Adam Driver is perhaps best known for his roles in the Star Wars movies, and more recently starred in Marriage Story alongside Scarlett Johansson. However, before his acting career, the star had an entirely different occupation.
Joining in 2001, Adam Driver served for more than two years in the U.S. Marines. He was discharged for medical reasons after a biking incident and has since spoken of his time in the military.
Find out more below about Driver’s military career, from the reasons he signed up to his subsequent rise to stardom as an actor.
Joining the Marines
Just months after the devastation of September 11th, 2001, Driver took the decision to join the Marines. Aged just 17 at the time, he had dabbled in theatre at high school but had yet to truly flourish as an actor.
Speaking in a TED Talk, he explains that he “Wasn’t doing anything,” at the time, and lived in his home town of Mishawaka, Indiana. When the horrific events of 9/11 took place, he was “filled with patriotism and retribution and the desire to do something.”
Driver served in 1/1 Weapons Company based out of Camp Pendleton, California.
He speaks of his “overwhelming sense of duty,” which led him to the Marines, a career he enjoyed. “I loved it,” he says. “Firing weapons was cool, driving and detonating expensive things was great.”
You can see his TED Talk, where he discusses his time in the military in the YouTube video below.
Beyond his enjoyment of weaponry was something far deeper for Driver. “The Marine corps became synonymous with my friends,” he says.
Though his comrades came to hold huge importance for him, this came as quite the surprise. These were friends with whom, “On the surface [he] had nothing in common with.”
The end of his military career was caused by a mountain biking accident, where Driver suffered a dislocated sternum. He was just a few months away from being deployed to Iraq.
“Suddenly I was a civilian again,” he says. “Being told I wasn’t getting deployed to Iraq or Afghanistan was very devastating for me,” he explains, a feeling that he accepts may be hard for non-veterans to understand.
The change to civilian life did not come easy to him, despite being in reasonably good health. “I was surprised by how complex the transition was…I can’t imagine going through that process on top of a mental or physical injury.”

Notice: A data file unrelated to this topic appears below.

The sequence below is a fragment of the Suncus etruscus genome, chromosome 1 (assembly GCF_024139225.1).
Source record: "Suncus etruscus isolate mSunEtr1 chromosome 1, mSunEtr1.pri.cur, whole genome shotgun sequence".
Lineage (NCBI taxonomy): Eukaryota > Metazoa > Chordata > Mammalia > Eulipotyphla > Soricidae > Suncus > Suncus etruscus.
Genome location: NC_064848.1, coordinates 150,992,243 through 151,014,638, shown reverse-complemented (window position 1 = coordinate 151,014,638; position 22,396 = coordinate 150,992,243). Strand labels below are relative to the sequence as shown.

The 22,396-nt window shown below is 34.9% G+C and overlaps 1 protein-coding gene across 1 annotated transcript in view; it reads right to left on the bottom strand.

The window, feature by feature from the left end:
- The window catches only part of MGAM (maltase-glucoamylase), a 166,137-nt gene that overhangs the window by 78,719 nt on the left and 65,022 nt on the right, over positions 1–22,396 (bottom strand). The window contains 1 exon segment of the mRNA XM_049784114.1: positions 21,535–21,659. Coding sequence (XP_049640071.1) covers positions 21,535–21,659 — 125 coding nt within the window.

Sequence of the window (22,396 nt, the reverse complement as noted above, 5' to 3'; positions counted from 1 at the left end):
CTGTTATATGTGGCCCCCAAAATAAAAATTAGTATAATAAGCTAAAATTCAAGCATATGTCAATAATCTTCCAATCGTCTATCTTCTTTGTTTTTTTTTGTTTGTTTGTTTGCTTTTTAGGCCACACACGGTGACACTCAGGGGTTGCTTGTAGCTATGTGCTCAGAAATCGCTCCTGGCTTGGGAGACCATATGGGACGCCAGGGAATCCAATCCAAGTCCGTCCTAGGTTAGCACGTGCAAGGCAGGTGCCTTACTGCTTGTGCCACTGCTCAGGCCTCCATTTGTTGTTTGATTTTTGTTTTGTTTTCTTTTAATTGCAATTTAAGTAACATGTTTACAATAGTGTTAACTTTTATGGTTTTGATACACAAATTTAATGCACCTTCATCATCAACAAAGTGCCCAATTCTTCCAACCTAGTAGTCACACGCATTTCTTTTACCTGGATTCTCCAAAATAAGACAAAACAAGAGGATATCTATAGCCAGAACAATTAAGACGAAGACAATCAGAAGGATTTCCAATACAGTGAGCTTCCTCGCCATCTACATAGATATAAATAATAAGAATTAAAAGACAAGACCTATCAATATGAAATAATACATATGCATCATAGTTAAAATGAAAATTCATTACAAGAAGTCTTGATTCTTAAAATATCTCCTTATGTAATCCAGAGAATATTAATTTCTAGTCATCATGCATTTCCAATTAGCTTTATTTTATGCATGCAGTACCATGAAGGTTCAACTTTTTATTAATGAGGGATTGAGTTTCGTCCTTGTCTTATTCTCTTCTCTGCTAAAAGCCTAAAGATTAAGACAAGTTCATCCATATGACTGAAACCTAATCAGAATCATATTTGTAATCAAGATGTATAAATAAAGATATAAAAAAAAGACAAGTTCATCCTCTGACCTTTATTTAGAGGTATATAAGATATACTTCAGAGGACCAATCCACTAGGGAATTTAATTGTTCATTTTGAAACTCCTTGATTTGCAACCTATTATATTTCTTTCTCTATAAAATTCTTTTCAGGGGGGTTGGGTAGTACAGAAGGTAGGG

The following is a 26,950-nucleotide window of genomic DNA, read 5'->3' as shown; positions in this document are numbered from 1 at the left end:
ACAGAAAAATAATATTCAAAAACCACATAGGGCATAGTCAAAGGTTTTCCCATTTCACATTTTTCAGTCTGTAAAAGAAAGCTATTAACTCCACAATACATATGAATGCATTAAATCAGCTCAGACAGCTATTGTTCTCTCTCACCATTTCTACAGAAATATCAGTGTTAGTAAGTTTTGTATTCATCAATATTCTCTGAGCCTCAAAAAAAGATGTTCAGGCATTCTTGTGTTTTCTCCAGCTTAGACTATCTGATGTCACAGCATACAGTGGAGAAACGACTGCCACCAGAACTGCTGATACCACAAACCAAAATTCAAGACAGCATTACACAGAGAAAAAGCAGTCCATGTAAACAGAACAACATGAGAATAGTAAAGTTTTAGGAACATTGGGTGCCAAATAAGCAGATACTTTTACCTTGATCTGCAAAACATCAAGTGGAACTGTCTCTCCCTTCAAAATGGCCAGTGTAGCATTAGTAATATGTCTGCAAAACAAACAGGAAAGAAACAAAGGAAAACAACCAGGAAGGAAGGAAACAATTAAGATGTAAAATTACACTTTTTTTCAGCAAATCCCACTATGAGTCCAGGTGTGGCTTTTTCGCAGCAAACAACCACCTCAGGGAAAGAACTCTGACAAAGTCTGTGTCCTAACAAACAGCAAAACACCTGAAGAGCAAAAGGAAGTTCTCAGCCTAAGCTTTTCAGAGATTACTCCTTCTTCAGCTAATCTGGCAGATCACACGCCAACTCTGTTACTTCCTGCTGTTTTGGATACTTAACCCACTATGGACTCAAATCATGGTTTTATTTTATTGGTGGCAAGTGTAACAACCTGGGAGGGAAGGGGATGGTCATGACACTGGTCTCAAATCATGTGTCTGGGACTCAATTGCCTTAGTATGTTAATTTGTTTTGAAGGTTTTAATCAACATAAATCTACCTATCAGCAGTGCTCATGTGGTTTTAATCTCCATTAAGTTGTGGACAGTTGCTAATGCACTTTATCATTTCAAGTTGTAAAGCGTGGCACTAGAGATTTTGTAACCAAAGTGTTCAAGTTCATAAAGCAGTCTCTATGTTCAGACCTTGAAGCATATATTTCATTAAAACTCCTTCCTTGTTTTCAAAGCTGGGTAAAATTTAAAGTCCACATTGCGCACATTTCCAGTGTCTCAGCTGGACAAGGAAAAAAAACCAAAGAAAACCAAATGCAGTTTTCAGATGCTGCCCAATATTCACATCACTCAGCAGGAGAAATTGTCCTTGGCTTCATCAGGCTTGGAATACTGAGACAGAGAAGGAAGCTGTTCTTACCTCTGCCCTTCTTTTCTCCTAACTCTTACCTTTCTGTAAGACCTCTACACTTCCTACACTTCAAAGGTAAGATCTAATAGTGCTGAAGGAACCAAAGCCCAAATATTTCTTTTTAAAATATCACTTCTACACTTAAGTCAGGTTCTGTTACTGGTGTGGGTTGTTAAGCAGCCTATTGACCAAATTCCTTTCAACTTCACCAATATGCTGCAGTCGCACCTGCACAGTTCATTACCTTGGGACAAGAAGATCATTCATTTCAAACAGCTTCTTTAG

Journey into Acting
In an interview with The Guardian in 2017, Driver speaks of the mental clarity that followed his time in the Marines.
“There’s something about going into the military and having all of your identity and possessions stripped away…It becomes very clear to you, when you get your freedom back, that there’s stuff you want to do.”
Returning to civilian life, Driver studied at the University of Indianapolis, before applying to Juilliard, the same school he applied to when he was 17. This time, he was accepted.
He graduated in 2009 and has enjoyed a successful acting career since, having been nominated for two Academy Awards.
Despite his success as an actor, Driver has not forgotten his military roots. In 2006, he founded Arts in the Armed Forces alongside his wife Joanne.
Arts in the Armed Forces (AITAF) is a not for profit organization which aims to bring entertainment to military personnel.
One of their values, AITAF’s website states, is accessibility, as they strive to “bring free artistic experiences to military communities.” Their mission, they say, is to “use the powerful shared experience of the arts to start a conversation between military and civilian, service member and family member, the world of the arts and the world of practical action.”
Reported on by US Veteran’s Magazine, Driver speaks of his passion for the arts. “Self expression is just as valuable a tool as a rifle on your shoulder.”
He explains that he became aware of his own mortality during his time in the military. “Time is precious,” he says, “And you don’t want to waste it.”